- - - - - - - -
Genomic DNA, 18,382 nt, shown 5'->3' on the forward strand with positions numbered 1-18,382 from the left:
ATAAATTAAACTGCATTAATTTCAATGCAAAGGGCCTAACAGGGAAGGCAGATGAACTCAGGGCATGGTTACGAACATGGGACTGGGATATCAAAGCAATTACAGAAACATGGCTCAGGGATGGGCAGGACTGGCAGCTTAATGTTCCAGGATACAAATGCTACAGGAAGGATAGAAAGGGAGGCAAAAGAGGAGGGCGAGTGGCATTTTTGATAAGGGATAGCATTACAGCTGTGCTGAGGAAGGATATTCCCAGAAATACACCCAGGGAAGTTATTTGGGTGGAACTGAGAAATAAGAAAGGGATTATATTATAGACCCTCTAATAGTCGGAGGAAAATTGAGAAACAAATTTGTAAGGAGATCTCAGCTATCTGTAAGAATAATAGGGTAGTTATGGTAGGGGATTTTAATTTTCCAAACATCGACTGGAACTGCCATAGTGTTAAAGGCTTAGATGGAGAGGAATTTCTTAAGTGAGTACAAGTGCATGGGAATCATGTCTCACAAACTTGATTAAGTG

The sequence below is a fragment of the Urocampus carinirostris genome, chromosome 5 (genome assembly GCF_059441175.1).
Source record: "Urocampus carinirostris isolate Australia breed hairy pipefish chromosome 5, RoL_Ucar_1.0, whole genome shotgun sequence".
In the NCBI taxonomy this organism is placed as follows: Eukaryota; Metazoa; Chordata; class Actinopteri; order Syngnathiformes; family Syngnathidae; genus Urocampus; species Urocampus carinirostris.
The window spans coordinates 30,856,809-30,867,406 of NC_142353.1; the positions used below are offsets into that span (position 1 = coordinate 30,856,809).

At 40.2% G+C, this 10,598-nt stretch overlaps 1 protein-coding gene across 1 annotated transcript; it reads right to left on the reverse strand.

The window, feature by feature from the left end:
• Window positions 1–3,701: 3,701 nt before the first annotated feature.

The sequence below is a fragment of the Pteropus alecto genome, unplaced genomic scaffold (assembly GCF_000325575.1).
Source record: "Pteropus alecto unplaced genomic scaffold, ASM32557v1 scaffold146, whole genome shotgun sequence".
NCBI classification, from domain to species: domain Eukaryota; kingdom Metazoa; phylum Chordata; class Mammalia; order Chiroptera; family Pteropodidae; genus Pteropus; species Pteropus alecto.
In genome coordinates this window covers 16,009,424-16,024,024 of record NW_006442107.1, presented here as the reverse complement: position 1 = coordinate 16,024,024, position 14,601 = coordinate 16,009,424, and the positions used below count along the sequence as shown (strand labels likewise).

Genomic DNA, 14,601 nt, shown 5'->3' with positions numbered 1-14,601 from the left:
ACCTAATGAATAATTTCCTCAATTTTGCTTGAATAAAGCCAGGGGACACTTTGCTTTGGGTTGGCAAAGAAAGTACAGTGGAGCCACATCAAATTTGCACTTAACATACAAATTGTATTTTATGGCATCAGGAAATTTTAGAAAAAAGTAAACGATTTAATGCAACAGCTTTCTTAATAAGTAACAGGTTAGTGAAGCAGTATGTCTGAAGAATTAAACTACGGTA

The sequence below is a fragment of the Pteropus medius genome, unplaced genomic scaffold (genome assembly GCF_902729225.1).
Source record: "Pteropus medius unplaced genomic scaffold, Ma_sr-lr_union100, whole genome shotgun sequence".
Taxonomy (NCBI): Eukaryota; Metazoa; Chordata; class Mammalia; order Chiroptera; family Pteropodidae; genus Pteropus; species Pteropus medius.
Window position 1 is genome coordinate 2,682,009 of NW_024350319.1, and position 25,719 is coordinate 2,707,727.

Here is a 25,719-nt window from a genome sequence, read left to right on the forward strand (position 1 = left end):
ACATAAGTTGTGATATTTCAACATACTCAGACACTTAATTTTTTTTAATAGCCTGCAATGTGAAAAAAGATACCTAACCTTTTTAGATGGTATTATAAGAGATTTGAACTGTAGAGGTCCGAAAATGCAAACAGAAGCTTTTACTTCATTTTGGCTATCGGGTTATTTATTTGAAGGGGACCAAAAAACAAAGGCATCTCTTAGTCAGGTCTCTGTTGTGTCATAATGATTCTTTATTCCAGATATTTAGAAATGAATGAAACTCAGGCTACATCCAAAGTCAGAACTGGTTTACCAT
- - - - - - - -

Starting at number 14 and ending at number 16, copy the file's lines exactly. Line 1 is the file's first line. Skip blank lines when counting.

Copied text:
Genomic DNA, 14,601 nt, shown 5'->3' with positions numbered 1-14,601 from the left:
ACCTAATGAATAATTTCCTCAATTTTGCTTGAATAAAGCCAGGGGACACTTTGCTTTGGGTTGGCAAAGAAAGTACAGTGGAGCCACATCAAATTTGCACTTAACATACAAATTGTATTTTATGGCATCAGGAAATTTTAGAAAAAAGTAAACGATTTAATGCAACAGCTTTCTTAATAAGTAACAGGTTAGTGAAGCAGTATGTCTGAAGAATTAAACTACGGTA

The sequence below is a fragment of the Pteropus medius genome, unplaced genomic scaffold (genome assembly GCF_902729225.1).